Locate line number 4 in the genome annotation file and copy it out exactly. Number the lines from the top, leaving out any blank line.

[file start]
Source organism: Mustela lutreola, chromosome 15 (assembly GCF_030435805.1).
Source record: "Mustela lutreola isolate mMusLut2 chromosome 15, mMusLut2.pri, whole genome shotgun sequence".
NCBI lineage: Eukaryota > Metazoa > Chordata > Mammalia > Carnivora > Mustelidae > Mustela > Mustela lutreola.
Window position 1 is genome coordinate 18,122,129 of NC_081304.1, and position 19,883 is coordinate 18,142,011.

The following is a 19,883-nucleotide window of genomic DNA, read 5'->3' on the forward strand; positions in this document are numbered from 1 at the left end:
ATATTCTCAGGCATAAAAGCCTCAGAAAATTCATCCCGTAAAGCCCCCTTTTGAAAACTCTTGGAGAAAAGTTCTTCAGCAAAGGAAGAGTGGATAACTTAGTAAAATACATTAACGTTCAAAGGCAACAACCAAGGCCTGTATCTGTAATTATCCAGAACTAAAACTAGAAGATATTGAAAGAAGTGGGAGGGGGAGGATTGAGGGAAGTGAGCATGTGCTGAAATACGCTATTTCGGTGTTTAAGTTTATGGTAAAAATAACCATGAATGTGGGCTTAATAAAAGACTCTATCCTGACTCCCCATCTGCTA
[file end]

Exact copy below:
Window position 1 is genome coordinate 18,122,129 of NC_081304.1, and position 19,883 is coordinate 18,142,011.